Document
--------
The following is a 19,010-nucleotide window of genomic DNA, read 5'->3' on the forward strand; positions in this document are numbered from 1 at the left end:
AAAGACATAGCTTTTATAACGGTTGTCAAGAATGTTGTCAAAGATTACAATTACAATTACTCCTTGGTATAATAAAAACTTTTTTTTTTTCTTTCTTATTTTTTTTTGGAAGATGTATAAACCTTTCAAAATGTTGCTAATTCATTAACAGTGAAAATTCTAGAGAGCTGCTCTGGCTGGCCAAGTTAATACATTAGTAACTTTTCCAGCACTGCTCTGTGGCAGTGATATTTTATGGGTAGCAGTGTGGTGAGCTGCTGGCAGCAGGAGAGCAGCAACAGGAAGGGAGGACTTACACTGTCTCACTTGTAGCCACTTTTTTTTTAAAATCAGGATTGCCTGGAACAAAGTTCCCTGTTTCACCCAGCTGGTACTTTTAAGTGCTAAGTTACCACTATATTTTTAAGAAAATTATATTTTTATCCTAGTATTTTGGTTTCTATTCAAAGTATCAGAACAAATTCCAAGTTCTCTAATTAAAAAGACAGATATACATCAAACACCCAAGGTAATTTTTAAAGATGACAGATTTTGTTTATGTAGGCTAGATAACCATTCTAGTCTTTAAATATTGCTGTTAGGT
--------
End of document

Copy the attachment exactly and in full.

The following is a 19,010-nucleotide window of genomic DNA, read 5'->3' on the forward strand; positions in this document are numbered from 1 at the left end:
AAAGACATAGCTTTTATAACGGTTGTCAAGAATGTTGTCAAAGATTACAATTACAATTACTCCTTGGTATAATAAAAACTTTTTTTTTTTCTTTCTTATTTTTTTTTGGAAGATGTATAAACCTTTCAAAATGTTGCTAATTCATTAACAGTGAAAATTCTAGAGAGCTGCTCTGGCTGGCCAAGTTAATACATTAGTAACTTTTCCAGCACTGCTCTGTGGCAGTGATATTTTATGGGTAGCAGTGTGGTGAGCTGCTGGCAGCAGGAGAGCAGCAACAGGAAGGGAGGACTTACACTGTCTCACTTGTAGCCACTTTTTTTTTAAAATCAGGATTGCCTGGAACAAAGTTCCCTGTTTCACCCAGCTGGTACTTTTAAGTGCTAAGTTACCACTATATTTTTAAGAAAATTATATTTTTATCCTAGTATTTTGGTTTCTATTCAAAGTATCAGAACAAATTCCAAGTTCTCTAATTAAAAAGACAGATATACATCAAACACCCAAGGTAATTTTTAAAGATGACAGATTTTGTTTATGTAGGCTAGATAACCATTCTAGTCTTTAAATATTGCTGTTAGGT